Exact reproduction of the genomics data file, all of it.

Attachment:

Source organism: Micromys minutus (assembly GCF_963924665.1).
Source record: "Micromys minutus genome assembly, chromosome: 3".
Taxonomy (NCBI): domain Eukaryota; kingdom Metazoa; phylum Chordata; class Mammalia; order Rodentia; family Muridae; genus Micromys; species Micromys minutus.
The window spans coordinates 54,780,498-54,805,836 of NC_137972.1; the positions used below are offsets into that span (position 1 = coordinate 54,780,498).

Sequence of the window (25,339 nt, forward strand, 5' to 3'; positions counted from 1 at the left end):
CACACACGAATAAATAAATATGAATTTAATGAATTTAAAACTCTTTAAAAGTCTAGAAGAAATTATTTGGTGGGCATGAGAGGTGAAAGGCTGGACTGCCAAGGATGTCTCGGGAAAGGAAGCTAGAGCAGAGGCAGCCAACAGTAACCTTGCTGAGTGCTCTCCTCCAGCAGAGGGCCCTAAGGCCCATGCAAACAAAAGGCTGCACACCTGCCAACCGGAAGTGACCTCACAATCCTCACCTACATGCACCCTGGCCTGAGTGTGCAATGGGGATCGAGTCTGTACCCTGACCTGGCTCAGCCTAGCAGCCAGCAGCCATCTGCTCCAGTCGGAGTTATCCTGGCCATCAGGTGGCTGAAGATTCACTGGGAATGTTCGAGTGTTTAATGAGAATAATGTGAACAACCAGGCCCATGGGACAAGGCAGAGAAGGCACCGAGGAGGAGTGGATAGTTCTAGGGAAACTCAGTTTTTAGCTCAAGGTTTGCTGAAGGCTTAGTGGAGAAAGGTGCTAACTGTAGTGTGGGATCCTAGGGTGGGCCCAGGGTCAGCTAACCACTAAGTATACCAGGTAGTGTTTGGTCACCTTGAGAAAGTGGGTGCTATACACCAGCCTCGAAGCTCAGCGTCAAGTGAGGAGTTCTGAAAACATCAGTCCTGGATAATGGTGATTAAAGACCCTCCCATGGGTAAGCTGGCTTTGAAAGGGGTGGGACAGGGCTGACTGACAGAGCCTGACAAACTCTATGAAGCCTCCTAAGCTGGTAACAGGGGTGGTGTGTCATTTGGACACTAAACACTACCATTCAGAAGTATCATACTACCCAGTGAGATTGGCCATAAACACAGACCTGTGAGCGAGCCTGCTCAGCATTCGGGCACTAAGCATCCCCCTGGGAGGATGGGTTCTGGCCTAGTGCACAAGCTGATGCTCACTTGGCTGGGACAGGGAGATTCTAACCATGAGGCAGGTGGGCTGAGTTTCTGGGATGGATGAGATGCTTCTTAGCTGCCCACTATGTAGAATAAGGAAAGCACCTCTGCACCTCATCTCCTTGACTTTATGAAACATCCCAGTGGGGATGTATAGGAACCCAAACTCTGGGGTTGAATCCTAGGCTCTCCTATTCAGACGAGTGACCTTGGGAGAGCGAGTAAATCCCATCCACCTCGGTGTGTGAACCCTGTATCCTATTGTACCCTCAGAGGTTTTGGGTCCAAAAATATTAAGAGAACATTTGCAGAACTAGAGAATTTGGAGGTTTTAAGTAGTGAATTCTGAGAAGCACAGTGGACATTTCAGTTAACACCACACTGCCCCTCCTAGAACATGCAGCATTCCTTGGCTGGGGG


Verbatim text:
Source organism: Micromys minutus (assembly GCF_963924665.1).
Source record: "Micromys minutus genome assembly, chromosome: 3".
Taxonomy (NCBI): domain Eukaryota; kingdom Metazoa; phylum Chordata; class Mammalia; order Rodentia; family Muridae; genus Micromys; species Micromys minutus.
The window spans coordinates 54,780,498-54,805,836 of NC_137972.1; the positions used below are offsets into that span (position 1 = coordinate 54,780,498).

Sequence of the window (25,339 nt, forward strand, 5' to 3'; positions counted from 1 at the left end):
CACACACGAATAAATAAATATGAATTTAATGAATTTAAAACTCTTTAAAAGTCTAGAAGAAATTATTTGGTGGGCATGAGAGGTGAAAGGCTGGACTGCCAAGGATGTCTCGGGAAAGGAAGCTAGAGCAGAGGCAGCCAACAGTAACCTTGCTGAGTGCTCTCCTCCAGCAGAGGGCCCTAAGGCCCATGCAAACAAAAGGCTGCACACCTGCCAACCGGAAGTGACCTCACAATCCTCACCTACATGCACCCTGGCCTGAGTGTGCAATGGGGATCGAGTCTGTACCCTGACCTGGCTCAGCCTAGCAGCCAGCAGCCATCTGCTCCAGTCGGAGTTATCCTGGCCATCAGGTGGCTGAAGATTCACTGGGAATGTTCGAGTGTTTAATGAGAATAATGTGAACAACCAGGCCCATGGGACAAGGCAGAGAAGGCACCGAGGAGGAGTGGATAGTTCTAGGGAAACTCAGTTTTTAGCTCAAGGTTTGCTGAAGGCTTAGTGGAGAAAGGTGCTAACTGTAGTGTGGGATCCTAGGGTGGGCCCAGGGTCAGCTAACCACTAAGTATACCAGGTAGTGTTTGGTCACCTTGAGAAAGTGGGTGCTATACACCAGCCTCGAAGCTCAGCGTCAAGTGAGGAGTTCTGAAAACATCAGTCCTGGATAATGGTGATTAAAGACCCTCCCATGGGTAAGCTGGCTTTGAAAGGGGTGGGACAGGGCTGACTGACAGAGCCTGACAAACTCTATGAAGCCTCCTAAGCTGGTAACAGGGGTGGTGTGTCATTTGGACACTAAACACTACCATTCAGAAGTATCATACTACCCAGTGAGATTGGCCATAAACACAGACCTGTGAGCGAGCCTGCTCAGCATTCGGGCACTAAGCATCCCCCTGGGAGGATGGGTTCTGGCCTAGTGCACAAGCTGATGCTCACTTGGCTGGGACAGGGAGATTCTAACCATGAGGCAGGTGGGCTGAGTTTCTGGGATGGATGAGATGCTTCTTAGCTGCCCACTATGTAGAATAAGGAAAGCACCTCTGCACCTCATCTCCTTGACTTTATGAAACATCCCAGTGGGGATGTATAGGAACCCAAACTCTGGGGTTGAATCCTAGGCTCTCCTATTCAGACGAGTGACCTTGGGAGAGCGAGTAAATCCCATCCACCTCGGTGTGTGAACCCTGTATCCTATTGTACCCTCAGAGGTTTTGGGTCCAAAAATATTAAGAGAACATTTGCAGAACTAGAGAATTTGGAGGTTTTAAGTAGTGAATTCTGAGAAGCACAGTGGACATTTCAGTTAACACCACACTGCCCCTCCTAGAACATGCAGCATTCCTTGGCTGGGGG